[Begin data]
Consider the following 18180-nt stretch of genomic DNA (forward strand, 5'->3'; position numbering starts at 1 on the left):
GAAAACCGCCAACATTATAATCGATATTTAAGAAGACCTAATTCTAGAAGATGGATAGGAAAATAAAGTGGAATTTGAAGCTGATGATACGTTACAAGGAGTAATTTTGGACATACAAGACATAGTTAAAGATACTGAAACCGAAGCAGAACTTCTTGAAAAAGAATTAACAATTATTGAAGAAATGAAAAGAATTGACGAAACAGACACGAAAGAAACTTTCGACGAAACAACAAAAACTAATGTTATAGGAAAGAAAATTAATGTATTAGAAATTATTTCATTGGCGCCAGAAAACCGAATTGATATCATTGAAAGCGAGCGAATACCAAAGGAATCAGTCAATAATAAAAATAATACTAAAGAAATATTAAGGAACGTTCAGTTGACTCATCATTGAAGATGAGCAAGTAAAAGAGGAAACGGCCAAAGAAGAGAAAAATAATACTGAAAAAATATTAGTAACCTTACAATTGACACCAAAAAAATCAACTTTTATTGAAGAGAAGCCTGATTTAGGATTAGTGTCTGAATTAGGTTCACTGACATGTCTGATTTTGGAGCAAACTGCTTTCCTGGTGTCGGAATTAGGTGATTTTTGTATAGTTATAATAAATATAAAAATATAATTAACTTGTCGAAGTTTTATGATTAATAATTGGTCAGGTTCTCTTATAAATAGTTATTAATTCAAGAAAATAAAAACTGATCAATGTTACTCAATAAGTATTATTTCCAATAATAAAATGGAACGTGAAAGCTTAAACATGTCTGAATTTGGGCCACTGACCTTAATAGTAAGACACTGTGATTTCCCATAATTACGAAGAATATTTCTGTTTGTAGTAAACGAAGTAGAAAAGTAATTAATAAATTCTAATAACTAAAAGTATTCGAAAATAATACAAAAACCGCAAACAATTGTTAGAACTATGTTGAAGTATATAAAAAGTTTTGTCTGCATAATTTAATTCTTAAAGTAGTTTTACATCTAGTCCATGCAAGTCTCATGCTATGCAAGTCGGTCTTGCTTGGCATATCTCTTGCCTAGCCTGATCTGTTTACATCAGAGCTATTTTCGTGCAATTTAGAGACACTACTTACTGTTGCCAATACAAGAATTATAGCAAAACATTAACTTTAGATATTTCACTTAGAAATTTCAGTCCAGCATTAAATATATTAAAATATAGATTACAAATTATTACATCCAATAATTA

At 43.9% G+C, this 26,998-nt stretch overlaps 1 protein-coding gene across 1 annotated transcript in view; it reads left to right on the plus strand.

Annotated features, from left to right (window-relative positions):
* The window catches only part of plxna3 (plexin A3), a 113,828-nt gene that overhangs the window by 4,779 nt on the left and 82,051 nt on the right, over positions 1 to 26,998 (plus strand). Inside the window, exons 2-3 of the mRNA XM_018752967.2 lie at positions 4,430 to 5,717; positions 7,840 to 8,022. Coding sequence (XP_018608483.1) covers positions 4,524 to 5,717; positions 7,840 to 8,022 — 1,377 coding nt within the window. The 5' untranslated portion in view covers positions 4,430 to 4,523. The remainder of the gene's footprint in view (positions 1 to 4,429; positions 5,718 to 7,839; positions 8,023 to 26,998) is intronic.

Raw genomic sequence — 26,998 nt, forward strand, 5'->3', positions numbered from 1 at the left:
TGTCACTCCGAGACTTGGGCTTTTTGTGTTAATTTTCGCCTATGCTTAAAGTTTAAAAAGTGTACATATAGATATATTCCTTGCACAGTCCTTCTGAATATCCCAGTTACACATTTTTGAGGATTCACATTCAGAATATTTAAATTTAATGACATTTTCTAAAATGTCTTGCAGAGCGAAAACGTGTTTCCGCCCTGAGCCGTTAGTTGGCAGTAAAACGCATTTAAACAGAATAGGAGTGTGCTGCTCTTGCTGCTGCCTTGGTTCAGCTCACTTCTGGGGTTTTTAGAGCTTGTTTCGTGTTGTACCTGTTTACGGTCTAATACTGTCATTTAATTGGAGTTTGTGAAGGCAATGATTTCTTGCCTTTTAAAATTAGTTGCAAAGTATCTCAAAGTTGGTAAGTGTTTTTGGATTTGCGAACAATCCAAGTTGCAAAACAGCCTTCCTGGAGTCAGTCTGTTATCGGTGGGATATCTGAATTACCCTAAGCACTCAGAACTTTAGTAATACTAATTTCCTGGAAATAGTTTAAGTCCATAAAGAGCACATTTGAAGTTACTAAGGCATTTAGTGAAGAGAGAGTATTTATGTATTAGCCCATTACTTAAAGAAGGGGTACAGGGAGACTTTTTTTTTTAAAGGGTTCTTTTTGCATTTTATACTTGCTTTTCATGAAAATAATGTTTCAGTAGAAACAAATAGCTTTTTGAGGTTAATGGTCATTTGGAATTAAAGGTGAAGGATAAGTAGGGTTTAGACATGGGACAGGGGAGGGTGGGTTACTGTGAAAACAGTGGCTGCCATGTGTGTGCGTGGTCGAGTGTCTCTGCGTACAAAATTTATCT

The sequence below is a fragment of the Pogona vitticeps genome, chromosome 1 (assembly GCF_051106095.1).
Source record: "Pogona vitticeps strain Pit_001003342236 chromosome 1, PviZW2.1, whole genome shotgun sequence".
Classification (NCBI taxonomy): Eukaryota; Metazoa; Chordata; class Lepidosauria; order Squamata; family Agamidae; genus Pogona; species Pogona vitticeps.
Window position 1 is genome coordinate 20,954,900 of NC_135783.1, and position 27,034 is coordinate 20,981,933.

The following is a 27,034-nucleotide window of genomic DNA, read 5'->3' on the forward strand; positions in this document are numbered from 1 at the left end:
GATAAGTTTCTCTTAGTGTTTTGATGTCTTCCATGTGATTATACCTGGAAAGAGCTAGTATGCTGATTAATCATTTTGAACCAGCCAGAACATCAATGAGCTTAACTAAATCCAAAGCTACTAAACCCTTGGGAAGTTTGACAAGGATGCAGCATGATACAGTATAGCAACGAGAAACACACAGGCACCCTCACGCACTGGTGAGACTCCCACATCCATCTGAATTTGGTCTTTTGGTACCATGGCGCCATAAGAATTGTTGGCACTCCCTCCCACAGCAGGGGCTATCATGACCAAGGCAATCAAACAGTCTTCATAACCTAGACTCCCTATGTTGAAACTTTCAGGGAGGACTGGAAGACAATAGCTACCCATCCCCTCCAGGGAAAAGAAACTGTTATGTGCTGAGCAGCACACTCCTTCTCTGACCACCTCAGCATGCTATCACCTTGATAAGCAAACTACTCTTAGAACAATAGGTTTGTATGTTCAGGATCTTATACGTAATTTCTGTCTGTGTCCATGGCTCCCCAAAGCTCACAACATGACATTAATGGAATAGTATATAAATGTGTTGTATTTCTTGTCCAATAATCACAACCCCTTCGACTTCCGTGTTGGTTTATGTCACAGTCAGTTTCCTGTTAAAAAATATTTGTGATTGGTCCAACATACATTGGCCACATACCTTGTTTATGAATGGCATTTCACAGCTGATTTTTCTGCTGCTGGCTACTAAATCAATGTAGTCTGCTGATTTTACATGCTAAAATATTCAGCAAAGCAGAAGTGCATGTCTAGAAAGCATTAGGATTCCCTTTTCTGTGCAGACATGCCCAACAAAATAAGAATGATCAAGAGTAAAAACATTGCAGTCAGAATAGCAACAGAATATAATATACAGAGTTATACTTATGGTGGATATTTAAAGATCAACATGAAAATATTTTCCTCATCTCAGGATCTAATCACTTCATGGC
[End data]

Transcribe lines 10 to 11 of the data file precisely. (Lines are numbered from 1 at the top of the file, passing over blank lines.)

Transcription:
Classification (NCBI taxonomy): Eukaryota; Metazoa; Chordata; class Lepidosauria; order Squamata; family Agamidae; genus Pogona; species Pogona vitticeps.
Window position 1 is genome coordinate 20,954,900 of NC_135783.1, and position 27,034 is coordinate 20,981,933.